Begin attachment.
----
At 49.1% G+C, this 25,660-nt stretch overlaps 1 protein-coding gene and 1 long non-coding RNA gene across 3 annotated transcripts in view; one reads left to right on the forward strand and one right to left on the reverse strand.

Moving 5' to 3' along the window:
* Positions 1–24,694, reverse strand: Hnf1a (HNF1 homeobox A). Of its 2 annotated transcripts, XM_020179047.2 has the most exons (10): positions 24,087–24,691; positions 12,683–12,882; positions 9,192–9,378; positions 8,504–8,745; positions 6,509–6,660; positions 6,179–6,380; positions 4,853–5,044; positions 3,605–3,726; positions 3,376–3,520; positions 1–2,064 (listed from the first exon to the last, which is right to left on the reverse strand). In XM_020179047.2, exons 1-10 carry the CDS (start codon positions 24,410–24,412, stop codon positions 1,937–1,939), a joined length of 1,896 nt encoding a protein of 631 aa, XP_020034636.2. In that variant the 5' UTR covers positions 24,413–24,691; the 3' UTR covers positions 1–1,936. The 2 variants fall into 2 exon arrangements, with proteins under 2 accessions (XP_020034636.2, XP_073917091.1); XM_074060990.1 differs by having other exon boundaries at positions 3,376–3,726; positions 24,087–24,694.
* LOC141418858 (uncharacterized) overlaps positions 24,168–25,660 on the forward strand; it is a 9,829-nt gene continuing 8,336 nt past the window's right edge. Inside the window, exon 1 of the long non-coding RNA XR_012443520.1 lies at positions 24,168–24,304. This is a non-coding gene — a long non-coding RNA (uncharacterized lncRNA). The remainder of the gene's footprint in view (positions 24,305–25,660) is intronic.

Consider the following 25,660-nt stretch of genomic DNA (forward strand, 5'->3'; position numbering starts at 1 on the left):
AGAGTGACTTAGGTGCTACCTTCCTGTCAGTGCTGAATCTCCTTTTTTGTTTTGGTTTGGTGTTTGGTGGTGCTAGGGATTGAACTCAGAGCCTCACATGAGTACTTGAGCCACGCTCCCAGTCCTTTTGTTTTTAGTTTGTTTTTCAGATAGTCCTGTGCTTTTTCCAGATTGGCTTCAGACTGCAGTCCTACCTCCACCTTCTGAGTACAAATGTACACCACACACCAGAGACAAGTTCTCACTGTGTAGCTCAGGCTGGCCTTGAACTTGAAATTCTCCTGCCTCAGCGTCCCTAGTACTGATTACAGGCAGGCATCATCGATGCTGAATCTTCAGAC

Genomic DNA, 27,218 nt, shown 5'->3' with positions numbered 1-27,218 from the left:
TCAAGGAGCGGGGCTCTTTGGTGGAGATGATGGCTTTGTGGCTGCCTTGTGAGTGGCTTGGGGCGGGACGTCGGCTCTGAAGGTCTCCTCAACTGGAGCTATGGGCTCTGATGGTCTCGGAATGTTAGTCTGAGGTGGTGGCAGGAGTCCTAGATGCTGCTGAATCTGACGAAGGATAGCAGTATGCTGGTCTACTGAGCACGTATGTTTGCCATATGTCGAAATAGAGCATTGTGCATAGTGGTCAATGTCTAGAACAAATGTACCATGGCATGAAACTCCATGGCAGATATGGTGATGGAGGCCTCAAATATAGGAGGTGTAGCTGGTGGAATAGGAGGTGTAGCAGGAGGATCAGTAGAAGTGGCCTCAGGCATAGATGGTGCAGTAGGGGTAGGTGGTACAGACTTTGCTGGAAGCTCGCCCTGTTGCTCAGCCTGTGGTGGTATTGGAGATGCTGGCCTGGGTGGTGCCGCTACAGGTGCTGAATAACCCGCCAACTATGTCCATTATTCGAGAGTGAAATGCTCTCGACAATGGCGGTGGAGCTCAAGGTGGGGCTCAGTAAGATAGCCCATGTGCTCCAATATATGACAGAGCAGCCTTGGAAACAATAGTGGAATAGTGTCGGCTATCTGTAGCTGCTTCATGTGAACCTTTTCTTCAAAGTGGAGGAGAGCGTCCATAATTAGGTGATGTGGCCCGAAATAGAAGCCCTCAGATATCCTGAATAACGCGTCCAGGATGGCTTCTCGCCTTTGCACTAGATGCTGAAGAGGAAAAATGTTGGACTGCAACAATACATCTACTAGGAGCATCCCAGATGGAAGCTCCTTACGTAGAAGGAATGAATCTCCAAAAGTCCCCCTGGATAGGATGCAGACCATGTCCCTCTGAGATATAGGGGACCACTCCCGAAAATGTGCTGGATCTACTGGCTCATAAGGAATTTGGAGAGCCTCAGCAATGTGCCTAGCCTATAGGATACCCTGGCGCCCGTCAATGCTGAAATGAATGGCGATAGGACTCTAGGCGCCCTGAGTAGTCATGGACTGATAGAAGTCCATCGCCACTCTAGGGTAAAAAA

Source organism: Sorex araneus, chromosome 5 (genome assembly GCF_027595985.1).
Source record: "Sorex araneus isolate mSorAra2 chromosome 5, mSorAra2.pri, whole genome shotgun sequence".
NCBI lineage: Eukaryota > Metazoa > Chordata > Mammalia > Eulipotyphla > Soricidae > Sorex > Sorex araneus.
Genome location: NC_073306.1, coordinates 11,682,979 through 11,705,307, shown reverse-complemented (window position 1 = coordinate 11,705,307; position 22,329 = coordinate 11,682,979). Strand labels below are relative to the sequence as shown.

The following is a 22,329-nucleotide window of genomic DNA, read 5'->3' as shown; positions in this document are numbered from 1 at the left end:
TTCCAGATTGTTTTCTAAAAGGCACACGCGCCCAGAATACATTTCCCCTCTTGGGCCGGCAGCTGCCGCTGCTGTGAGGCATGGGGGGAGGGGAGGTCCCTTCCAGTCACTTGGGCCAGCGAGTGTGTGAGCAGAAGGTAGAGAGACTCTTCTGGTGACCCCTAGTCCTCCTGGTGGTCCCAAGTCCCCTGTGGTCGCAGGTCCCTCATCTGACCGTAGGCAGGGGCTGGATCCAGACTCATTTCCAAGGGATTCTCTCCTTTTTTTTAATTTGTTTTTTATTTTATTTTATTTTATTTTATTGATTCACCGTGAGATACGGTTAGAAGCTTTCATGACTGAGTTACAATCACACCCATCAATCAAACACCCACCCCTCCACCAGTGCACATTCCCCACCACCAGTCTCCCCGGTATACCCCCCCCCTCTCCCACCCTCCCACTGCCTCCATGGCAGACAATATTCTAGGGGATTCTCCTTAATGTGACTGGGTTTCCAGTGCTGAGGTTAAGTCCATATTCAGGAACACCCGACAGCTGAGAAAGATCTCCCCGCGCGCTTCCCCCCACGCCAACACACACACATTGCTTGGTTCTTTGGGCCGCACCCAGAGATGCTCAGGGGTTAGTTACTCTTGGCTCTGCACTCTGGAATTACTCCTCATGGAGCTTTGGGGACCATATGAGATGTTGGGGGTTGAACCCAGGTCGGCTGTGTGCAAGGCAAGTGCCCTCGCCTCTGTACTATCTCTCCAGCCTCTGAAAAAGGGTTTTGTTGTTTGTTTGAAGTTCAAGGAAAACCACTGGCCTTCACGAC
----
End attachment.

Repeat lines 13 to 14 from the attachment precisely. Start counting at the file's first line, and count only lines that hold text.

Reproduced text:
The following is a 22,329-nucleotide window of genomic DNA, read 5'->3' as shown; positions in this document are numbered from 1 at the left end:
TTCCAGATTGTTTTCTAAAAGGCACACGCGCCCAGAATACATTTCCCCTCTTGGGCCGGCAGCTGCCGCTGCTGTGAGGCATGGGGGGAGGGGAGGTCCCTTCCAGTCACTTGGGCCAGCGAGTGTGTGAGCAGAAGGTAGAGAGACTCTTCTGGTGACCCCTAGTCCTCCTGGTGGTCCCAAGTCCCCTGTGGTCGCAGGTCCCTCATCTGACCGTAGGCAGGGGCTGGATCCAGACTCATTTCCAAGGGATTCTCTCCTTTTTTTTAATTTGTTTTTTATTTTATTTTATTTTATTTTATTGATTCACCGTGAGATACGGTTAGAAGCTTTCATGACTGAGTTACAATCACACCCATCAATCAAACACCCACCCCTCCACCAGTGCACATTCCCCACCACCAGTCTCCCCGGTATACCCCCCCCCTCTCCCACCCTCCCACTGCCTCCATGGCAGACAATATTCTAGGGGATTCTCCTTAATGTGACTGGGTTTCCAGTGCTGAGGTTAAGTCCATATTCAGGAACACCCGACAGCTGAGAAAGATCTCCCCGCGCGCTTCCCCCCACGCCAACACACACACATTGCTTGGTTCTTTGGGCCGCACCCAGAGATGCTCAGGGGTTAGTTACTCTTGGCTCTGCACTCTGGAATTACTCCTCATGGAGCTTTGGGGACCATATGAGATGTTGGGGGTTGAACCCAGGTCGGCTGTGTGCAAGGCAAGTGCCCTCGCCTCTGTACTATCTCTCCAGCCTCTGAAAAAGGGTTTTGTTGTTTGTTTGAAGTTCAAGGAAAACCACTGGCCTTCACGAC